STUDY DESIGN: Data of 22 patients with congenital scoliosis who underwent single stage posterior hemivertebrectomies and short segment fixation with a minimum follow-up of 2 years in our centre were studied retrospectively. PURPOSE: To report the efficacy of posterior hemivertebrectomy in single vs multiple level hemivertebra and compare their results. OVERVIEW OF LITERATURE: Single stage hemivertebrectomy is a standard procedure for single level hemivertebra. Results of multiple level hemivertebrectomies have not been reported. METHODS: Twenty-two patients (9 male and 13 female) with the mean age of 11.2 years (range, 2 years 4 months to 24 years 10 months) and a mean follow up of 32 months (range, 4 to 73 months) were studied retrospectively and their results were compared. RESULTS: Average number of hemivertebrae removed was 1.46 (range, 1 to 3). Mean preoperative and postoperative coronal cob angle was 48.7° (range, 22° to 80°) and 24.2° (range, 7° to 41°), respectively (p<0.001). Mean preoperative and postoperative sagittal cobb angle was 32.1° (range, 7° to 76°) and 13.6° (range, 0° to 23°), respectively (p<0.005). Mean coronal and sagittal cob correction percentage achieved was 50.2% and 51.8% respectively. Mean follow-up was 49 months (range, 30 to 84 months). Mean loss of coronal and sagittal correction at final follow-up was 4% (0% to 13.6%) degrees and 3.5% (0% to 20%), respectively. CONCLUSIONS: Posterior hemivertebrectomy in congenital scoliosis is a safe treatment option for up to 3-level hemivertebrae. Excision of thoracolumbar hemivertebrae results in better correction than thoracic and lumbar hemivertebrae.


Subject(s)
Congenital Abnormalities , Follow-Up Studies , Humans , Kyphosis , Male , Retrospective Studies , Scoliosis , Spinal Curvatures , Spine
3.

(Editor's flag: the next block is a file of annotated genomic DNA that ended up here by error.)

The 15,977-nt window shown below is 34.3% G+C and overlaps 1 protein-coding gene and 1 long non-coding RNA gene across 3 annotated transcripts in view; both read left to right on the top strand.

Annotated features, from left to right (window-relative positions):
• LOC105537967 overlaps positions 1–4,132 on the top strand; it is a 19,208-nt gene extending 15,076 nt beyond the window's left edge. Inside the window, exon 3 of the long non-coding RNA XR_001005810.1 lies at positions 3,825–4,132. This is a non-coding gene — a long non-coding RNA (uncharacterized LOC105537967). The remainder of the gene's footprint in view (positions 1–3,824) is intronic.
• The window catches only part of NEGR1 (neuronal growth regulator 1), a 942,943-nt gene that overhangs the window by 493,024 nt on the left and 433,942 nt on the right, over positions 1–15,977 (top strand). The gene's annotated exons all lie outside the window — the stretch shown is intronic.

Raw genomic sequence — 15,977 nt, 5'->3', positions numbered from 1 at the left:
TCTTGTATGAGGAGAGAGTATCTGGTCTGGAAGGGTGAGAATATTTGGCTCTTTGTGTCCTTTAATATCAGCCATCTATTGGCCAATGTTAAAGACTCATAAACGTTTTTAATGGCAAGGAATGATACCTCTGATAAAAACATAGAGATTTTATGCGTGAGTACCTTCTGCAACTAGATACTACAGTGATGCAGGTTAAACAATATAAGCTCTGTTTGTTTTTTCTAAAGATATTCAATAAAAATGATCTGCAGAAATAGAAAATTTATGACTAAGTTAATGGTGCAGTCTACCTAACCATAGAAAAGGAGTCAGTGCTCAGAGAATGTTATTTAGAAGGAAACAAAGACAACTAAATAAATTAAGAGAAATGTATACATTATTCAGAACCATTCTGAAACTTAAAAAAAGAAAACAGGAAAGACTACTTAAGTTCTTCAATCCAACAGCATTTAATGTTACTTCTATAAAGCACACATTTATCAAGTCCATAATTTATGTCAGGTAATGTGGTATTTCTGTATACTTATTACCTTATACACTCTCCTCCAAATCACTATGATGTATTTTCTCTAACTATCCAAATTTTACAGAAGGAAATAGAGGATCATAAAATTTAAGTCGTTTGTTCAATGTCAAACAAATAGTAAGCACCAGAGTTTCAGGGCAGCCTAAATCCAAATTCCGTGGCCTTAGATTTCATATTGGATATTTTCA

Asian Spine Journal ; : 422-429, 2016.
Article in English | WPRIM | ID: wpr-131716

ABSTRACT

STUDY DESIGN: Data of 22 patients with congenital scoliosis who underwent single stage posterior hemivertebrectomies and short segment fixation with a minimum follow-up of 2 years in our centre were studied retrospectively. PURPOSE: To report the efficacy of posterior hemivertebrectomy in single vs multiple level hemivertebra and compare their results. OVERVIEW OF LITERATURE: Single stage hemivertebrectomy is a standard procedure for single level hemivertebra. Results of multiple level hemivertebrectomies have not been reported. METHODS: Twenty-two patients (9 male and 13 female) with the mean age of 11.2 years (range, 2 years 4 months to 24 years 10 months) and a mean follow up of 32 months (range, 4 to 73 months) were studied retrospectively and their results were compared. RESULTS: Average number of hemivertebrae removed was 1.46 (range, 1 to 3). Mean preoperative and postoperative coronal cob angle was 48.7° (range, 22° to 80°) and 24.2° (range, 7° to 41°), respectively (p<0.001). Mean preoperative and postoperative sagittal cobb angle was 32.1° (range, 7° to 76°) and 13.6° (range, 0° to 23°), respectively (p<0.005). Mean coronal and sagittal cob correction percentage achieved was 50.2% and 51.8% respectively. Mean follow-up was 49 months (range, 30 to 84 months). Mean loss of coronal and sagittal correction at final follow-up was 4% (0% to 13.6%) degrees and 3.5% (0% to 20%), respectively. CONCLUSIONS: Posterior hemivertebrectomy in congenital scoliosis is a safe treatment option for up to 3-level hemivertebrae. Excision of thoracolumbar hemivertebrae results in better correction than thoracic and lumbar hemivertebrae.


Subject(s)
Congenital Abnormalities , Follow-Up Studies , Humans , Kyphosis , Male , Retrospective Studies , Scoliosis , Spinal Curvatures , Spine